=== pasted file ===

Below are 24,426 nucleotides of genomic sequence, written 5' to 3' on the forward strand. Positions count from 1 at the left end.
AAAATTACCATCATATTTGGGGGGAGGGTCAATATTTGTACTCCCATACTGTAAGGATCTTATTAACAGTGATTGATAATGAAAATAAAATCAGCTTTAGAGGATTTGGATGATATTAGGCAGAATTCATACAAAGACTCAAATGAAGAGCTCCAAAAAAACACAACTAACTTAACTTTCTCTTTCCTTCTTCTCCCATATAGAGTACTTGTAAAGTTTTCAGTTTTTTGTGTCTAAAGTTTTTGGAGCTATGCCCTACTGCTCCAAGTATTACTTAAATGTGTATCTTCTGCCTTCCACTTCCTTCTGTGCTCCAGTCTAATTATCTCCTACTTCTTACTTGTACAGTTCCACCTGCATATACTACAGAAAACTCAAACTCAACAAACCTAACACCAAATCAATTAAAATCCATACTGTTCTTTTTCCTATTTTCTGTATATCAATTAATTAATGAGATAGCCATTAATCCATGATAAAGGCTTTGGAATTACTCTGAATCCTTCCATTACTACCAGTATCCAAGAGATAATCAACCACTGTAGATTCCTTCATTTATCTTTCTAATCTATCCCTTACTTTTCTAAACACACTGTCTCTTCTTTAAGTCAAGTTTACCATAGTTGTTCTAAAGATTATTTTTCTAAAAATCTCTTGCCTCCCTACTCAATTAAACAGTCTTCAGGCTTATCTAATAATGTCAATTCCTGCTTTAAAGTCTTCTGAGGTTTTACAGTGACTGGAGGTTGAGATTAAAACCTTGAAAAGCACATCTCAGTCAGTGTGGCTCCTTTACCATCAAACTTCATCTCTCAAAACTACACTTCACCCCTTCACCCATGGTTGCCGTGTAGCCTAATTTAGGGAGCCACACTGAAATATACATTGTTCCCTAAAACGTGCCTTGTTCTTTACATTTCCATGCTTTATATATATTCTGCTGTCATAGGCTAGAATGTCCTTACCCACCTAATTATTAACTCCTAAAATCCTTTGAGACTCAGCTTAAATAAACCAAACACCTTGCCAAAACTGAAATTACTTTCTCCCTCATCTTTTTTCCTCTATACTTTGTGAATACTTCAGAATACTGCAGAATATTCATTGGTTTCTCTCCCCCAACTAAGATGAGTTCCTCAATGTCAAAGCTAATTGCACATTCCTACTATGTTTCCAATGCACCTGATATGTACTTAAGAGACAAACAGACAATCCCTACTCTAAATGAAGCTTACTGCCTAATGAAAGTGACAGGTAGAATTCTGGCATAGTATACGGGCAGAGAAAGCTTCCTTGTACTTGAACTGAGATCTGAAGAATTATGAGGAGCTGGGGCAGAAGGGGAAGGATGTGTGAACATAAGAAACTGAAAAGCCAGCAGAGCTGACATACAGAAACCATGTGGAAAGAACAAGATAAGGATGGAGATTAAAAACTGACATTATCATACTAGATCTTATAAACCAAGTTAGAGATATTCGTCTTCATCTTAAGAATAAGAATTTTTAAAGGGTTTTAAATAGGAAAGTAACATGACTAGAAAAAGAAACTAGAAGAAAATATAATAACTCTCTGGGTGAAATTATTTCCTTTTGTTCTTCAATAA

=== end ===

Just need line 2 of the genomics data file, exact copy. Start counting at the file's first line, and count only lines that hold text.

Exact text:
AAAATTACCATCATATTTGGGGGGAGGGTCAATATTTGTACTCCCATACTGTAAGGATCTTATTAACAGTGATTGATAATGAAAATAAAATCAGCTTTAGAGGATTTGGATGATATTAGGCAGAATTCATACAAAGACTCAAATGAAGAGCTCCAAAAAAACACAACTAACTTAACTTTCTCTTTCCTTCTTCTCCCATATAGAGTACTTGTAAAGTTTTCAGTTTTTTGTGTCTAAAGTTTTTGGAGCTATGCCCTACTGCTCCAAGTATTACTTAAATGTGTATCTTCTGCCTTCCACTTCCTTCTGTGCTCCAGTCTAATTATCTCCTACTTCTTACTTGTACAGTTCCACCTGCATATACTACAGAAAACTCAAACTCAACAAACCTAACACCAAATCAATTAAAATCCATACTGTTCTTTTTCCTATTTTCTGTATATCAATTAATTAATGAGATAGCCATTAATCCATGATAAAGGCTTTGGAATTACTCTGAATCCTTCCATTACTACCAGTATCCAAGAGATAATCAACCACTGTAGATTCCTTCATTTATCTTTCTAATCTATCCCTTACTTTTCTAAACACACTGTCTCTTCTTTAAGTCAAGTTTACCATAGTTGTTCTAAAGATTATTTTTCTAAAAATCTCTTGCCTCCCTACTCAATTAAACAGTCTTCAGGCTTATCTAATAATGTCAATTCCTGCTTTAAAGTCTTCTGAGGTTTTACAGTGACTGGAGGTTGAGATTAAAACCTTGAAAAGCACATCTCAGTCAGTGTGGCTCCTTTACCATCAAACTTCATCTCTCAAAACTACACTTCACCCCTTCACCCATGGTTGCCGTGTAGCCTAATTTAGGGAGCCACACTGAAATATACATTGTTCCCTAAAACGTGCCTTGTTCTTTACATTTCCATGCTTTATATATATTCTGCTGTCATAGGCTAGAATGTCCTTACCCACCTAATTATTAACTCCTAAAATCCTTTGAGACTCAGCTTAAATAAACCAAACACCTTGCCAAAACTGAAATTACTTTCTCCCTCATCTTTTTTCCTCTATACTTTGTGAATACTTCAGAATACTGCAGAATATTCATTGGTTTCTCTCCCCCAACTAAGATGAGTTCCTCAATGTCAAAGCTAATTGCACATTCCTACTATGTTTCCAATGCACCTGATATGTACTTAAGAGACAAACAGACAATCCCTACTCTAAATGAAGCTTACTGCCTAATGAAAGTGACAGGTAGAATTCTGGCATAGTATACGGGCAGAGAAAGCTTCCTTGTACTTGAACTGAGATCTGAAGAATTATGAGGAGCTGGGGCAGAAGGGGAAGGATGTGTGAACATAAGAAACTGAAAAGCCAGCAGAGCTGACATACAGAAACCATGTGGAAAGAACAAGATAAGGATGGAGATTAAAAACTGACATTATCATACTAGATCTTATAAACCAAGTTAGAGATATTCGTCTTCATCTTAAGAATAAGAATTTTTAAAGGGTTTTAAATAGGAAAGTAACATGACTAGAAAAAGAAACTAGAAGAAAATATAATAACTCTCTGGGTGAAATTATTTCCTTTTGTTCTTCAATAA